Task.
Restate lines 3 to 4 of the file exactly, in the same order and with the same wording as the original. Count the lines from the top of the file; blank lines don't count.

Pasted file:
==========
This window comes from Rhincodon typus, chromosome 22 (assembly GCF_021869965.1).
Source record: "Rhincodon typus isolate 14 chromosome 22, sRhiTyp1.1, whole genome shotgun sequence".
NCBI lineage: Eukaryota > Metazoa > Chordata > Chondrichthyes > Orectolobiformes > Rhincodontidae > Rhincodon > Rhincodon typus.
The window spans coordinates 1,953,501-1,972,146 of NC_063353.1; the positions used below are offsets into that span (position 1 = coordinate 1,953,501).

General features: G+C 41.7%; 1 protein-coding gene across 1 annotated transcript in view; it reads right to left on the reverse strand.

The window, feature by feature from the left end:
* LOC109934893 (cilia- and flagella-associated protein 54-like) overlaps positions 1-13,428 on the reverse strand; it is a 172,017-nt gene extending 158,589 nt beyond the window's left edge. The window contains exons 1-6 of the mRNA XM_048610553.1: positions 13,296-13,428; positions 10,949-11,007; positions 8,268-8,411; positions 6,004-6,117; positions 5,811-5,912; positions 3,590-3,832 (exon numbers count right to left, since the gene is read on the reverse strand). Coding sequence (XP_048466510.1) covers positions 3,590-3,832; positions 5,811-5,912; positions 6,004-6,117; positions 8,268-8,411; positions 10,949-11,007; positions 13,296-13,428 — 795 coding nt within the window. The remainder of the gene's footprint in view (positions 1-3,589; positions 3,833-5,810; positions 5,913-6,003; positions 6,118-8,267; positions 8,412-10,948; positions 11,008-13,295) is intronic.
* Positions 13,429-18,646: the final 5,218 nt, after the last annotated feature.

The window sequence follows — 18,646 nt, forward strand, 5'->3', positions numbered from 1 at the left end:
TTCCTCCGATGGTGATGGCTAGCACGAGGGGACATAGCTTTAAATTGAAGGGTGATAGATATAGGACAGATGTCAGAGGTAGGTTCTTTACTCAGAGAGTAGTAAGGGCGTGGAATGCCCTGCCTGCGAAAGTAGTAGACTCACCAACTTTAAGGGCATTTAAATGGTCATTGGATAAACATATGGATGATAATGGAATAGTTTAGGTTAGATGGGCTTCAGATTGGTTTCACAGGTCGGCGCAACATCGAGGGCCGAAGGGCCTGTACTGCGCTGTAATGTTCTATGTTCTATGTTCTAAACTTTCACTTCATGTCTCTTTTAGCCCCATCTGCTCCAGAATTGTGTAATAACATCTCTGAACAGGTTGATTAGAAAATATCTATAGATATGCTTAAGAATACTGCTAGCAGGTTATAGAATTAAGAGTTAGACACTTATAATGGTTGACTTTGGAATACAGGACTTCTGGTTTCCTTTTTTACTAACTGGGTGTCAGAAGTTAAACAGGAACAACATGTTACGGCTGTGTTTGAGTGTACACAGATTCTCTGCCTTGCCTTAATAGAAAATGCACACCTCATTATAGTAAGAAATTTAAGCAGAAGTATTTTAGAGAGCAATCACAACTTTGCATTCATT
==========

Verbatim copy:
NCBI lineage: Eukaryota > Metazoa > Chordata > Chondrichthyes > Orectolobiformes > Rhincodontidae > Rhincodon > Rhincodon typus.
The window spans coordinates 1,953,501-1,972,146 of NC_063353.1; the positions used below are offsets into that span (position 1 = coordinate 1,953,501).